Many of the outcomes of good fathering reinforce what sociological studies have been showing for some time. Additionally, though, Dr. Wilcox says having an involved father in the home actually leads to better mothering from mothers—assuming the father is doing his job well. He said, “It’s crucial for married fathers to do their best to be attentive, affectionate, engaged in the practical work of the home, and thankful towards their wives.”


From “Honoring Fathers

There’s a summary of family research I often turn to for data, called Why Marriage Matters. I’m going to list some of the conclusions here, to show how important it is to children and to civilization for fathers to be present in the family. (Please go to the original for sources and more details, available through www.AmericanValues.org.) 

1.     Marriage increases the likelihood that fathers have good relationships with their children. (Children of divorce report having much worse relationships with fathers.)
2.     Cohabitation is not the functional equivalent of marriage. (Outcomes for children are equivalent to single-parent households, with higher incidents of abuse.)
3.     Growing up outside an intact marriage increases the likelihood that children will themselves divorce or become unwed parents.
4.     Marriage is a virtually universal human institution. (It is a significant factor in every civilization in history.)
5.     Divorce and unmarried childbearing increase poverty for both children and mothers.
6.     Married couples seem to build more wealth on average than singles or cohabiting couples.
7.     Married men earn more money than do single men with similar education and job histories.
8.     Parental divorce (or failure to marry) appears to increase children’s risk of school failure.
9.     Parental divorce reduces the likelihood that children will graduate from college and achieve high-status jobs.
10.  Children who live with their own two married parents enjoy better physical health, on average, than do children in other family forms.
11.  Parental marriage is associated with a sharply lower risk of infant mortality.
12.  Marriage is associated with reduced rates of alcohol and substance abuse for both adults and teens.
13.  Married people, especially married men, have longer life expectancies than do otherwise similar singles.
14.  Marriage is associated with better health and lower rates of injury, illness, and disability for both men and women.
15.  Children whose parents divorce have higher rates of psychological distress and mental illness.
16.  Divorce appears significantly to increase the risk of suicide.
17.  Married mothers have lower rates of depression than do single or cohabiting mothers.
18.  Boys raised in single-parent families are more likely to engage in delinquent and criminal behavior.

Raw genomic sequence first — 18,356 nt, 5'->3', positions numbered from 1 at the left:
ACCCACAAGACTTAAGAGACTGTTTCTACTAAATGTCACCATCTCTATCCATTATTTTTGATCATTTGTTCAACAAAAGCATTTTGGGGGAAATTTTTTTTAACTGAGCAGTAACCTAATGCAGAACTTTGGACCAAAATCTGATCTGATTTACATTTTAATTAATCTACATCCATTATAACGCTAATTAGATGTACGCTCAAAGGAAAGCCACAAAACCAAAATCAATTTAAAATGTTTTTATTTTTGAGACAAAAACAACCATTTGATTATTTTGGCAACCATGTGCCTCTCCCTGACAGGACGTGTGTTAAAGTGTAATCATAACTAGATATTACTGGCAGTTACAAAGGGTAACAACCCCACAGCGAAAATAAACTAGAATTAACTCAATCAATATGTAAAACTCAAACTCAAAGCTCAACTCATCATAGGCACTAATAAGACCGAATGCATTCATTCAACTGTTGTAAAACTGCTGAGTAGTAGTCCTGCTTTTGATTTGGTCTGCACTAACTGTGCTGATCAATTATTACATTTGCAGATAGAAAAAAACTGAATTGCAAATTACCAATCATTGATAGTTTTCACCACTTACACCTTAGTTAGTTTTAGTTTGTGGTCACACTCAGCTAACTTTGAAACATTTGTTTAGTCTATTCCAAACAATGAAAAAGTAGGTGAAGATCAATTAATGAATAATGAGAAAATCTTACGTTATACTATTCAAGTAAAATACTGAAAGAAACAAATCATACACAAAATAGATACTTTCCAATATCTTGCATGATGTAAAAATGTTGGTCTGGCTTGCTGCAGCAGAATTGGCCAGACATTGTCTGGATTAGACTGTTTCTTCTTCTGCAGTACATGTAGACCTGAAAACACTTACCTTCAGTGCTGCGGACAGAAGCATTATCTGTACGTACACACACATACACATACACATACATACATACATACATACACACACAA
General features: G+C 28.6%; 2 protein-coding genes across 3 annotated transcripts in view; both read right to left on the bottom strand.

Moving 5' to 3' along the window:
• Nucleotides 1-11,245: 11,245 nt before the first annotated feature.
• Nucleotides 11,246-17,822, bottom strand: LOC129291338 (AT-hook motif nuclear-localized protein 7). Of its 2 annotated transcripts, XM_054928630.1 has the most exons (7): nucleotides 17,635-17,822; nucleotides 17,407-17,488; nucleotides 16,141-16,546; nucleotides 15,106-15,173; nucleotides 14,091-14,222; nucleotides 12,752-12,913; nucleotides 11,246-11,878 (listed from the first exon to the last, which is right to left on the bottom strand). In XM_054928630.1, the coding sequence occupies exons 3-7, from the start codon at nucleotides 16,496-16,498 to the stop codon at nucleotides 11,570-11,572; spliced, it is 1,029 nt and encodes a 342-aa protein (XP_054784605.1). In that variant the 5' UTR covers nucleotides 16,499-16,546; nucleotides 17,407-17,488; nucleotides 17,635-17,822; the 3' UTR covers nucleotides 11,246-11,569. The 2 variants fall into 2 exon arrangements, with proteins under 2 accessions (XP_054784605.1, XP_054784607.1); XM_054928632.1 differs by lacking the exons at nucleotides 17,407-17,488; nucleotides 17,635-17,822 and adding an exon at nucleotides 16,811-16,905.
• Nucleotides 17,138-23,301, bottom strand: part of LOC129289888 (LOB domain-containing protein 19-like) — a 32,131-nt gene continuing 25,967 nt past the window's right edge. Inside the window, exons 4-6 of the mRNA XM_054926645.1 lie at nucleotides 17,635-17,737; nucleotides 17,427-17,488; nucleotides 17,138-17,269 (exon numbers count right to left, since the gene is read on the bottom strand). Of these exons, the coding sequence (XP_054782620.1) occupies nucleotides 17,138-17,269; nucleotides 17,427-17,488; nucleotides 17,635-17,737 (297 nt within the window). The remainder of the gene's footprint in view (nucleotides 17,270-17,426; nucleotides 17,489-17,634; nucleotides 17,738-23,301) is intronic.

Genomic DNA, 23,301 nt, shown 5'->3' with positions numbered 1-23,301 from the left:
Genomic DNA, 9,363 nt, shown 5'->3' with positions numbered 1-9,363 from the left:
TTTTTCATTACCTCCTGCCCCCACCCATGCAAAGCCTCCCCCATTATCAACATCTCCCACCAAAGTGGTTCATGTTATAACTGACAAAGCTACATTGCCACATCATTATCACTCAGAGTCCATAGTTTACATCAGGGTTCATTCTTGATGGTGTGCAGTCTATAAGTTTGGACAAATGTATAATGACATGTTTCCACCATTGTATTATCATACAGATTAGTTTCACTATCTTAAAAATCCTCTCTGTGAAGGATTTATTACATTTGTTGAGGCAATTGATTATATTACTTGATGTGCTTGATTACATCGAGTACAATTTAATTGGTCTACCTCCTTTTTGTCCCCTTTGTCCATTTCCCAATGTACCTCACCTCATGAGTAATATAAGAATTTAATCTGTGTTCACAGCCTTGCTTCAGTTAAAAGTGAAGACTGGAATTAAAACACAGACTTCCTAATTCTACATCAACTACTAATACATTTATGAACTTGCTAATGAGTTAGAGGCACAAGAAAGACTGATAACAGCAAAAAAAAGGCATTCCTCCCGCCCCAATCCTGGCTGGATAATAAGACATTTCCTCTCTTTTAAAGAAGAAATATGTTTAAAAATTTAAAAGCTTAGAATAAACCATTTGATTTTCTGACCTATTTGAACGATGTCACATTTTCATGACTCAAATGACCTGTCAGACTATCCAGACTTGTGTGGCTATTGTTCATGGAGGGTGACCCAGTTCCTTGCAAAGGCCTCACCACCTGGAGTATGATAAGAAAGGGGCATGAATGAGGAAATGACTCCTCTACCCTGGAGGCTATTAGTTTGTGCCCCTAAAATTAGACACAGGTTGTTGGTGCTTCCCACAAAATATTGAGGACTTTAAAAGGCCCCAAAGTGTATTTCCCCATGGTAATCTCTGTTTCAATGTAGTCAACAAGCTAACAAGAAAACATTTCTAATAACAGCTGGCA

19.  Marriage appears to reduce the risk that adults will be either perpetrators or victims of crime.
20.  Married women appear to have a lower risk of experiencing domestic violence than do cohabiting or dating women.
21.  A child who is not living with his or her own two married parents is at greater risk of child abuse.

The study summary ends with this conclusion: 

Marriage is more than a private emotional relationship. It is also a social good. Not every person can or should marry. And not every child raised outside of marriage is damaged as a result. But communities where good-enough marriages are common have better outcomes for children, women, and men than do communities suffering from high rates of divorce, unmarried childbearing, and high-conflict or violent marriages.

From “Dad Rules

A Dad will:
·         Spend time, more than money.
·         Work hard for and with his family.
·         Enjoy playing with his family.
·         Love the mother of his children.
He can be athletic or not. He can be good with a grill or not. He can be loud or quiet. He can be polished or a little rough. He can be himself, whatever that is—if he’s trying to be his best self.

Here are a few of the quirks we’ve observed in our household Dad, Mr. Spherical Model.

·         Vacations are for doing things you don’t normally get to do, or see things you don’t normally see; so there’s no excuse for wasting a minute. You fill every minute. Ten+ miles a day should be minimum.
·         Sports are for girls every bit as much as for boys—and Dad will just about always be the coach (which explains why daughter Social Sphere learned basketball instead of dance).
·         A dad that is big enough to intimidate just by walking in a room and looming over everyone gets the luxury of acting friendly to the kids’ friends.
·         Being considered an honorary teen for several extra decades is better than a lot of worldly honors.
·         It’s good to be one of those dads/grandpas/neighbors who loves holding babies and is sure he has the secret formula for calming fussiness.
·         When you say no to a daughter and she texts back that she hates you, you can be sure that she doesn’t really hate you and an apology is forthcoming; but you can save the texts to illustrate the amusing anecdote later.
·         Sure, save for a daughter’s wedding, but no matter what, it will cost more than you ever envisioned—but if you’ve been a good Dad all along, then she’s probably choosing the right groom, and it’s worth it.